The Nieman Journalism Lab is wrapping up 2011 with a series of guest posts looking at what the new year will bring in journalism. I was particularly taken with one that Dan Gillmor posted last week, in which he claimed that "2012 will be the year of the content-controller oligopoly".
Because the Nieman folks focus on journalism, Gillmor names several choke points (search engines, wire-line ISPs, mobile carriers and Apple) but bypasses Amazon, which in the book and some magazine spaces could be considered a throttle on open dissemination of content.
Gillmor also talks directly about what he calls "the copyright cartel" (in his view, Hollywood and its allies) and efforts of both Congress and the current administration to reduce or eliminate the use of due process in taking down Internet content.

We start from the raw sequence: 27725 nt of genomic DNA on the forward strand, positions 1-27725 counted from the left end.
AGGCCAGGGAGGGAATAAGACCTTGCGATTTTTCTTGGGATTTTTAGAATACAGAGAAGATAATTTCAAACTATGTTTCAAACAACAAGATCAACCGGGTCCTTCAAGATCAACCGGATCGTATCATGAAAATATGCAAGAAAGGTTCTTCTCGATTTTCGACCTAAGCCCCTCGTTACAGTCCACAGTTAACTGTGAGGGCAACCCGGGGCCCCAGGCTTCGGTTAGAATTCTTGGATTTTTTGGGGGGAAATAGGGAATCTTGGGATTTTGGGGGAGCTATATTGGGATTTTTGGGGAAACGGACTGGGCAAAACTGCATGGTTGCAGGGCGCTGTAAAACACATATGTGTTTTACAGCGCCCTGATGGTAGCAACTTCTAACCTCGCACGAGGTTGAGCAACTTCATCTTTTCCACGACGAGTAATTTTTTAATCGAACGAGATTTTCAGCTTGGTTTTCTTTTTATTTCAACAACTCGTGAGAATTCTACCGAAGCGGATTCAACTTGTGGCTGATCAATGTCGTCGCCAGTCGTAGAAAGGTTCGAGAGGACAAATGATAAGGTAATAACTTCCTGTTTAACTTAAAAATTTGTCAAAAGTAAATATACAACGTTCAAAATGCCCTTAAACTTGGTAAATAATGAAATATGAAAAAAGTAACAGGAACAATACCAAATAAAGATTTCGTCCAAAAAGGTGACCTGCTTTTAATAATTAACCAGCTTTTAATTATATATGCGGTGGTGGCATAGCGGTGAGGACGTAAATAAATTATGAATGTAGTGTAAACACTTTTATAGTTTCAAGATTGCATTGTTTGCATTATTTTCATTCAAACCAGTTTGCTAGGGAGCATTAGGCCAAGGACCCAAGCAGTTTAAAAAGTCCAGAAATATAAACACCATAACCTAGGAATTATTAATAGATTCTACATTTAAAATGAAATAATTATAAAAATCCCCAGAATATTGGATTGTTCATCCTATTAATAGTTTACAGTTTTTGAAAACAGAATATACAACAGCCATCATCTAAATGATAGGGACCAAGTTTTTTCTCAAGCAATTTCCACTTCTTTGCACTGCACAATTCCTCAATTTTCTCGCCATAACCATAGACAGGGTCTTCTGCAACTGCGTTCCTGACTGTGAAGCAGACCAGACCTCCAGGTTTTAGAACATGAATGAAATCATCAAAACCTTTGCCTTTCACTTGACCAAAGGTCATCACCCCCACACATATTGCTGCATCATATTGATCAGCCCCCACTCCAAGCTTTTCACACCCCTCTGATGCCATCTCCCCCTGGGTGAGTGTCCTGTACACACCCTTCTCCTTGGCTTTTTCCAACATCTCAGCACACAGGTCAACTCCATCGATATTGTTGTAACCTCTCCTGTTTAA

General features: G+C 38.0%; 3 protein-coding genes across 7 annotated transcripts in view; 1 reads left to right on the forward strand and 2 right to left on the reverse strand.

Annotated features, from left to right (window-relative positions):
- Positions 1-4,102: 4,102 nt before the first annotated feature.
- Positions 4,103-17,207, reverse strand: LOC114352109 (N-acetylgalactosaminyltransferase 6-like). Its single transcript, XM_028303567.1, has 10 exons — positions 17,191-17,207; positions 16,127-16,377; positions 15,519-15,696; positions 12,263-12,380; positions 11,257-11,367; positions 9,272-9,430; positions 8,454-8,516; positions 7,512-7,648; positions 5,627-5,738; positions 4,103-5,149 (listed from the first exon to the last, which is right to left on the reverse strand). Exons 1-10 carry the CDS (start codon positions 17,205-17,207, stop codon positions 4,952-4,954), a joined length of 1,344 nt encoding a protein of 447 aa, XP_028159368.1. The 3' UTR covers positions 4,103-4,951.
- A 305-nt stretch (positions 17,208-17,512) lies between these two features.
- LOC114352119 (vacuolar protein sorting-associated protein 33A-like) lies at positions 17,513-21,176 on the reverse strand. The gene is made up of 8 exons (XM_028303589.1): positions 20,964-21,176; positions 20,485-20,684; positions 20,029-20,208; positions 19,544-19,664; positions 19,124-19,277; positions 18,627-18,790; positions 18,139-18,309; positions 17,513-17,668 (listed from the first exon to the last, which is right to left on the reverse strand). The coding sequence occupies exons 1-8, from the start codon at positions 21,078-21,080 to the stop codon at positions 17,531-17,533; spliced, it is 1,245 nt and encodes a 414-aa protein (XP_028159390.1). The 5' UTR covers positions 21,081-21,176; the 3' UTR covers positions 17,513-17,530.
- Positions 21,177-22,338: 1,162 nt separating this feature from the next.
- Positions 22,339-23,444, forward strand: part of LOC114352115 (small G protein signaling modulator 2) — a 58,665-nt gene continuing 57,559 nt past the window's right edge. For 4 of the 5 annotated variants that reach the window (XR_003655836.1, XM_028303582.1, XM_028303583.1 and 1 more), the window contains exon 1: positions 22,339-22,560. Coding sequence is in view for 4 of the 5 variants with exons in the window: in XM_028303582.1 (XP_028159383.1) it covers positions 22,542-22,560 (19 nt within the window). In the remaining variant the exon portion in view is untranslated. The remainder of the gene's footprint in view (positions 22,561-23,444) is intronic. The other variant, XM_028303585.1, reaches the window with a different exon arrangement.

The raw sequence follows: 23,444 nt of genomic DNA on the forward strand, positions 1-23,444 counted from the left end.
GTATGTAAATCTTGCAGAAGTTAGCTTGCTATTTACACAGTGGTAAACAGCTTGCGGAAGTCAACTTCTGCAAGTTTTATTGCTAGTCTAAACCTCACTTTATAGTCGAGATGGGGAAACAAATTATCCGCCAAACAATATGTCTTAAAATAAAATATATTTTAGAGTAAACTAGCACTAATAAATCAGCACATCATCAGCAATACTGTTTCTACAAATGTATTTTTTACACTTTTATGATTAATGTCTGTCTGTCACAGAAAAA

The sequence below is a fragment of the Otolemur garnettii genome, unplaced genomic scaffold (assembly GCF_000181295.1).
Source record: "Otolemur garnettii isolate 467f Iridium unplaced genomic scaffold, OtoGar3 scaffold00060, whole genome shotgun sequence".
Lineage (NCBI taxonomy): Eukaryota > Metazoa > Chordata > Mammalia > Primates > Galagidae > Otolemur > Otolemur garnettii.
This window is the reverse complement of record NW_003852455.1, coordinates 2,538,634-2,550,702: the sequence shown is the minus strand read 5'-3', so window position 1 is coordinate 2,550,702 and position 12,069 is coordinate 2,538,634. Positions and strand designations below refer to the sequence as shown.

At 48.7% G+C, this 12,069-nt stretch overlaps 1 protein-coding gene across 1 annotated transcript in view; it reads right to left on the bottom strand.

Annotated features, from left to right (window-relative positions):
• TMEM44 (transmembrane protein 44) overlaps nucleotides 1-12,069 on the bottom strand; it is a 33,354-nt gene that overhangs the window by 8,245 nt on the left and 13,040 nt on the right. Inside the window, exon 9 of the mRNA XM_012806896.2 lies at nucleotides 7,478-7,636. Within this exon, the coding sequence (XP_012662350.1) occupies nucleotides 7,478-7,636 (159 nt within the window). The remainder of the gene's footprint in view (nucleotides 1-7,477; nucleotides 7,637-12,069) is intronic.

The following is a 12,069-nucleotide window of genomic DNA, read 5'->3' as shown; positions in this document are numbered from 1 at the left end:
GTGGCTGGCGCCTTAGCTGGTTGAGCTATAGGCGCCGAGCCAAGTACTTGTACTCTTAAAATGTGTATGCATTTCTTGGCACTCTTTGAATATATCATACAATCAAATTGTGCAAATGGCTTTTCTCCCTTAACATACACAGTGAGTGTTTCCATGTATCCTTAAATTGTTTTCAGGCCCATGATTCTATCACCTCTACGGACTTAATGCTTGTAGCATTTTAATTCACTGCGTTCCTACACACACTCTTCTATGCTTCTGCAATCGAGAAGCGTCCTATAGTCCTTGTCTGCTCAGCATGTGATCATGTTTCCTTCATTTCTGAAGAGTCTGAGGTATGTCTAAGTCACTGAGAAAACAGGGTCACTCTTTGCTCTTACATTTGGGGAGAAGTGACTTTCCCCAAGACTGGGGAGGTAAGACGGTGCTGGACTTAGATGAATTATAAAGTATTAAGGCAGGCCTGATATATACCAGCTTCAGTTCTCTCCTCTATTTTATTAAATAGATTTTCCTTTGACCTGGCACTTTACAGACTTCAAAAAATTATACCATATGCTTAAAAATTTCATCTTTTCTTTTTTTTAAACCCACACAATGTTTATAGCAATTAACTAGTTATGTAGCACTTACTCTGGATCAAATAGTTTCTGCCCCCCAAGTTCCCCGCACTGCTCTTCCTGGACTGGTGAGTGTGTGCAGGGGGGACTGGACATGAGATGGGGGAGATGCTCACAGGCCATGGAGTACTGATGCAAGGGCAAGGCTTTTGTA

The debate about the "Stop Online Piracy Act" (SOPA) and its companion bill, "Protect IP", often focuses on movies and music, but many of the supporters of the bill are so-called traditional publishers. Gizmodo has compiled a list of firms supporting SOPA, including ten trade, four higher-education and two periodical publishers, as well as the AAP.
With all of these organizations vying for a seat at the table, Gillmor sees 2012 as a year in which we move from an oligopoly of content providers to an oligopoly of content controllers. He hopes journalists start to more vigorously examine the implications of legal initiatives like SOPA. That's a 2012 resolution I could get behind.